Thu Apr 27, 2017 10:6AM
A woman holds a banner during a march to mark 31 months since the disappearance of 43 students in the state of Guerrero, in Mexico City, Mexico, April 26, 2017. (Photo by Reuters)
A woman holds a banner during a march to mark 31 months since the disappearance of 43 students in the state of Guerrero, in Mexico City, Mexico, April 26, 2017. (Photo by Reuters)
  • Embed

Hundreds of protesters have staged a rally in the Mexican capital, marking 31 months since the disappearance of dozens of students presumed dead after being kidnapped under yet unknown circumstances.

The families and supporters of the 43 Mexican students, who went missing more than two and a half years ago, marched in downtown Mexico City on Wednesday, demanding justice for their loved ones.

Holding pictures of the victims, the protesters criticized the government for its failure to determine what had happened to them.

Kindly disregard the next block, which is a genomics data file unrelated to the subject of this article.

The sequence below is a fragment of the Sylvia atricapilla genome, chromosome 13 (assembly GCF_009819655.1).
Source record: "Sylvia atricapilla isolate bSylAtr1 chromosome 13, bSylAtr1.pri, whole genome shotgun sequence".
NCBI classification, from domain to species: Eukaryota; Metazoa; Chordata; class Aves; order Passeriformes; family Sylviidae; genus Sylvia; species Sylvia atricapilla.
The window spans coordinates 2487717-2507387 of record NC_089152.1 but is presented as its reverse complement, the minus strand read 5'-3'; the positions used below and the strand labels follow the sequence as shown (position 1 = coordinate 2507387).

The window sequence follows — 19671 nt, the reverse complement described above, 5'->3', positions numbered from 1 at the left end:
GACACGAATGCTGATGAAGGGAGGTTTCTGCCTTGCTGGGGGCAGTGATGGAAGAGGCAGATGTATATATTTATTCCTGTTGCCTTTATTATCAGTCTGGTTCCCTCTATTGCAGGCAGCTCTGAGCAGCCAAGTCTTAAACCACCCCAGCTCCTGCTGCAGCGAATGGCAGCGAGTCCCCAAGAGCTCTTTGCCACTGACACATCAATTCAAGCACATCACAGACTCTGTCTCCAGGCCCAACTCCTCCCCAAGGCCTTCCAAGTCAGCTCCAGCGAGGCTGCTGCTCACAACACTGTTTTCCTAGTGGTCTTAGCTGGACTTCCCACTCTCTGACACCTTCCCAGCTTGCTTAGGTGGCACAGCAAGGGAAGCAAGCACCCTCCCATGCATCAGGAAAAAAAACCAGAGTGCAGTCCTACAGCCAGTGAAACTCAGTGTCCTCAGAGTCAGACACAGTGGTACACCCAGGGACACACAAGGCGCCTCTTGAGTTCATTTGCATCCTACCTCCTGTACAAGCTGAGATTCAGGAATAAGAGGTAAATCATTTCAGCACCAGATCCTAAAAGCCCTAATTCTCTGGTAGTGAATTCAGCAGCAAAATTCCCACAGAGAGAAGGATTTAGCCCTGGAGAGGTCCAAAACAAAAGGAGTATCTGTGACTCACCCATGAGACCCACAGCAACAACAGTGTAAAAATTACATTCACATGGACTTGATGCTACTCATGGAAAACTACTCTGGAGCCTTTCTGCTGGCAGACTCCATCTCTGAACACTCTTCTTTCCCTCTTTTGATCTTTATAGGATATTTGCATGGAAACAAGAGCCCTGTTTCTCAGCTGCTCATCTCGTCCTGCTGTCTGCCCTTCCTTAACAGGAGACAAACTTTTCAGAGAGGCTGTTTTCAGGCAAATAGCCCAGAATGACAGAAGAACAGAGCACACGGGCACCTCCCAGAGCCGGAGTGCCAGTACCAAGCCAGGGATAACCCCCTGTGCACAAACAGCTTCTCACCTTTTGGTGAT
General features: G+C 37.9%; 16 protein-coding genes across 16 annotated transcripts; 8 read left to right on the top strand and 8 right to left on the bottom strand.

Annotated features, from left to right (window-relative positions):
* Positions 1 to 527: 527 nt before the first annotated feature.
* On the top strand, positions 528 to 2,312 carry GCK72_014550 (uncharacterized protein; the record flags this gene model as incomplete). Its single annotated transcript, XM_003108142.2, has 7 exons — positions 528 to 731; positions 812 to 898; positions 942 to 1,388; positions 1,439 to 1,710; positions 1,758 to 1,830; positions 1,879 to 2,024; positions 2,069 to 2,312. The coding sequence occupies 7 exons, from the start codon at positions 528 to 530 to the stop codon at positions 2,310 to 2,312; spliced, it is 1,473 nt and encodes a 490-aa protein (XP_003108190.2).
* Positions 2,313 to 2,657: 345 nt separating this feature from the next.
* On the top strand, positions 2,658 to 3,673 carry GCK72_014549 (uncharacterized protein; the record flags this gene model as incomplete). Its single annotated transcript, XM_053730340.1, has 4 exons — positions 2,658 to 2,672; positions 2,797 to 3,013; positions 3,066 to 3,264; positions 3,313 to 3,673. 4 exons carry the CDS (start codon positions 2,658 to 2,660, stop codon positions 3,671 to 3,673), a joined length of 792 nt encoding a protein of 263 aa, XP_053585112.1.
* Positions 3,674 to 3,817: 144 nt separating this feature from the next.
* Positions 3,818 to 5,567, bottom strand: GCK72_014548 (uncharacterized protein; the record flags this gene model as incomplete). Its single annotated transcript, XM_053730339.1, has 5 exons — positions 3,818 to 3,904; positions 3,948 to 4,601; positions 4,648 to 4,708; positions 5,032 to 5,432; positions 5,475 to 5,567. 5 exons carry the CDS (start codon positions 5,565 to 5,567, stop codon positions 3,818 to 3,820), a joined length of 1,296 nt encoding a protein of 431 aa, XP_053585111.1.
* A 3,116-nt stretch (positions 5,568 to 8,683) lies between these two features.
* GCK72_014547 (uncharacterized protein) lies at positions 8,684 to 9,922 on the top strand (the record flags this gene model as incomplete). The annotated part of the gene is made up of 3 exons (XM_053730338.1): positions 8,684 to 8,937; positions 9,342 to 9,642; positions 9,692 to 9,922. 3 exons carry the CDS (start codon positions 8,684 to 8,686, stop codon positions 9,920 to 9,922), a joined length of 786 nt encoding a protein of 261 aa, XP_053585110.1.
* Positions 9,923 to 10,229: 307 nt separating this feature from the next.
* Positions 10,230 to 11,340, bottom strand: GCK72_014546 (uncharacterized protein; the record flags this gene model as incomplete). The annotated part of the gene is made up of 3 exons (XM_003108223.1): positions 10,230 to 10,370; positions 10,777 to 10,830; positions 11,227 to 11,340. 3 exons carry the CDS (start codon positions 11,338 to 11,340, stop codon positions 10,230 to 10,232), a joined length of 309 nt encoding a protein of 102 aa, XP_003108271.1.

“Stop already, we will not accept any more lies. Fathers and mothers are asking, ‘When will we have a clear response, the truth, something that is not a lie, something that is not dirty?’” said Hilda Hernandez, the mother of one of the missing students.

Relatives and activists hold pictures during a march to mark 31 months since the disappearance of 43 students in the state of Guerrero, in Mexico City, Mexico, April 26, 2017. (Photo by Reuters)

In September 2014, the 43 young male student-teachers disappeared after police stopped them on their way to attend a demonstration in the southwestern city of Iguala, in Guerrero State. Reports say violent clashes then erupted between police and the students, who were never seen again.

Six months later, Mexico’s government claimed corrupt police officers had handed the students to local drug henchmen, who then incinerated their bodies at a garbage dump. However, investigations by independent forensic experts later discredited the government’s claims.

A group of international experts from the Inter-American Commission on Human Rights (IACHR) have cast doubt on the government’s account of the incident in a number of reports. Earlier this week, the panel said that Mexico’s investigations into the disappearance of the students had stalled.

The case remains open.